Hi guys this is my first time posting here so bear with me.
When I woke up this morning and got on my laptop, I was greeted by a message from Windows saying that it has detected a hard disk problem and that my C drive was about to fail. I immediately backed up all my important files and decided to run a few tests before deciding what to do. Unexpectedly though, the SMART test results were normal according to HGST's diagnostic software for their hard drives as well as Seagate's SeaTools's Short Drive Self Test. At this point I'm not sure what to do. Should I run a longer test in SeaTools or use a different program? Is my hard drive really in imminent danger of failing? I just bought this thing 5 months ago so it is still covered by the warranty but I would rather avoid having to wipe all the data on my laptop and send it in for repairs just in case.
Some specs of my laptop:
Asus R500VJ-MH71 15.6"
Windows 8 64bit
1TB Hard Drive manufactured by HGST
And other possible relevant information:
The hard drive has occasionally made some louder than expected noises ever since I bought the laptop but it didn't sound like anything dangerous. When I first got the laptop, it froze and blue screened twice while I was installing updates and I ultimately restored it twice before successfully installing all the updates, which also seems to have solved the freezing and blue screening. I attributed this to problems with Windows 8.
PS - I will be at work after this post so I won't be on to respond for the next 6 hours or so.
I have experienced with 1000's of laptop drives with probably a couple hundred failures and I can tell you this.... rarely does the SMART or Windows tell you the drive is bad before/after it is bad. If either are telling you they are bad, then they are pretty dang bad.
First off, makes sure it is an actual windows message and not malware.
A bad drive will do 3 things: 1.) The light will be on a lot more than it should be. 2.) They will be slow because of 3.) They will get to bad spots on the drive and will keep trying to read the block eventually doing so and then moving on to the next block. If you listen to the drive it will make repeating sounds where as a normal drive will be a little more random in its sounds.
I personally would recommend 1.) Never move a laptop while the machine is up and running 2.) Avoid using sleep mode to transport the machine. I have no hard facts to back this up beyond years of experience but I can honestly say that I see more issues with user drives whom use sleep mode than those that don't.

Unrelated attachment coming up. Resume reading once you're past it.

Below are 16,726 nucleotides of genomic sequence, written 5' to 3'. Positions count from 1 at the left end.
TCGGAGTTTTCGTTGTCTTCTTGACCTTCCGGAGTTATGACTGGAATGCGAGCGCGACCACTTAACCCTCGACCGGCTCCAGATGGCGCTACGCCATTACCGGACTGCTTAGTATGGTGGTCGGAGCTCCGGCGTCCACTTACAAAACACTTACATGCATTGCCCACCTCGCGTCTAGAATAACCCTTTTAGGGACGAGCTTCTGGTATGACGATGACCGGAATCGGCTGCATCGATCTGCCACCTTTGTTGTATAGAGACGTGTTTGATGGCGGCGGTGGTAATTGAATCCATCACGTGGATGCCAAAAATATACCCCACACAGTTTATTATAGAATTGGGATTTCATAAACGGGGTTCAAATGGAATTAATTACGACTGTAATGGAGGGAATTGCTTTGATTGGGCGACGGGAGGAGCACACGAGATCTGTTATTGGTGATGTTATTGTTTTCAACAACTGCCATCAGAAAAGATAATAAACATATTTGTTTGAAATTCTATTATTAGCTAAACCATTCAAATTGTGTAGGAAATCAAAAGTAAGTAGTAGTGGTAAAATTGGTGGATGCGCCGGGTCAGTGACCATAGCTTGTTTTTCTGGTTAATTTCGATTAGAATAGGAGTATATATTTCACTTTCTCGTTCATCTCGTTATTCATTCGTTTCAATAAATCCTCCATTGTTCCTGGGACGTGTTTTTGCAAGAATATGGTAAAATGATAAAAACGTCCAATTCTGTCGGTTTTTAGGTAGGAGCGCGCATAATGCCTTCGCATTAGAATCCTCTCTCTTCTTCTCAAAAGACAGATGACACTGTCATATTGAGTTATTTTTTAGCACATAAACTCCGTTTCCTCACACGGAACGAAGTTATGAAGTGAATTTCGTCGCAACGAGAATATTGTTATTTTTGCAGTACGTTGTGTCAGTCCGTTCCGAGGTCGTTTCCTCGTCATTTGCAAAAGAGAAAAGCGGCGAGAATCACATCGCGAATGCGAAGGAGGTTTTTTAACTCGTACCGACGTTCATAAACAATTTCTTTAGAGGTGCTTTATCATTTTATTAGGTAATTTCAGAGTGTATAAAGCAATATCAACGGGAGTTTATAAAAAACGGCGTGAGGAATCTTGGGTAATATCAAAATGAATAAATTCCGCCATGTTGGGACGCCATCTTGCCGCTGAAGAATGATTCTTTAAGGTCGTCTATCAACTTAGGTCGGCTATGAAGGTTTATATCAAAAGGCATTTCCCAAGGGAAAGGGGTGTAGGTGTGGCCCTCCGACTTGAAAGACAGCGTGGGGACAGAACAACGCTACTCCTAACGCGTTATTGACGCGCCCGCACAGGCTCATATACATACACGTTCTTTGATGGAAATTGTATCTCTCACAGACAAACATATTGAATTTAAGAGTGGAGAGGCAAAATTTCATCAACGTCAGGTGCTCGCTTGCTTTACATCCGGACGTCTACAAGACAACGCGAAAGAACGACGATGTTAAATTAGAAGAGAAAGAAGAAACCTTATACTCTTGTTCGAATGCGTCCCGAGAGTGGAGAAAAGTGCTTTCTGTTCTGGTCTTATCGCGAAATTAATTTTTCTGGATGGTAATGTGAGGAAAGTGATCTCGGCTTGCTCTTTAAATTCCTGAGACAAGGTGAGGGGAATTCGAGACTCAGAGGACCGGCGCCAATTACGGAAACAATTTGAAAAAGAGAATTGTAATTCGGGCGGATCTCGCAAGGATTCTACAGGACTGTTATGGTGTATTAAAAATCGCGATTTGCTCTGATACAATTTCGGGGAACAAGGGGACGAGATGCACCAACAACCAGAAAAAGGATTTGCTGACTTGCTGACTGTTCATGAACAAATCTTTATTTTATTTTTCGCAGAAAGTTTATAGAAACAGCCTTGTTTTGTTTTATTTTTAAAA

Windows might use a different way of telling a user when a hard drive is going bad. It could have been high temps or it could just be that the hard drive works but is slightly erratic. It could be nothing or it could be something, check for malware using the Windows 8 guide in the tomshardware W8 forum. Always back up any info but considering you have had problems in the beginning it sounds like your hard drive could have some defects in it. If it's under warranty just have ASUS check it out and follow Skippy27's advice! They are common causes of laptop hard drive failure along with excessive heat. Use a program to check your hard drive temps.
Ok thanks everyone! I haven't seen any signs of imminent failure like a slow down or repeating sounds yet. Temps seem to be normal too, as CPUID gives the same temperature reading for the internal hard drive as the external hard drives I've connected. For now I'll do a thorough scan for malware and run a longer test with SeaTools and keep anything important backed up or off of the laptop, and then contact ASUS to see if they will do anything about it even if the results come back negative.
And thanks for the advice about sleep mode. I often keep my laptop in sleep mode when going to classes, which sometimes involves a somewhat bumpy car ride thanks to potholes and speedbumps everywhere.
The manufacturer's SMART diagnostics don't report the raw values of each SMART attribute. They only tell you whether the attribute value is above the threshold. You need a more comprehensive tool such as HD Sentinel or CrystalDiskInfo.
If you really want to keep the drive or at least want a good way to make sure it's not having problems or will in the future get SpinRite: https://www.grc.com/cs/prepurch.htm it's $89 but you sound like you want to try to keep the drive instead of having to replace it so that's your best option.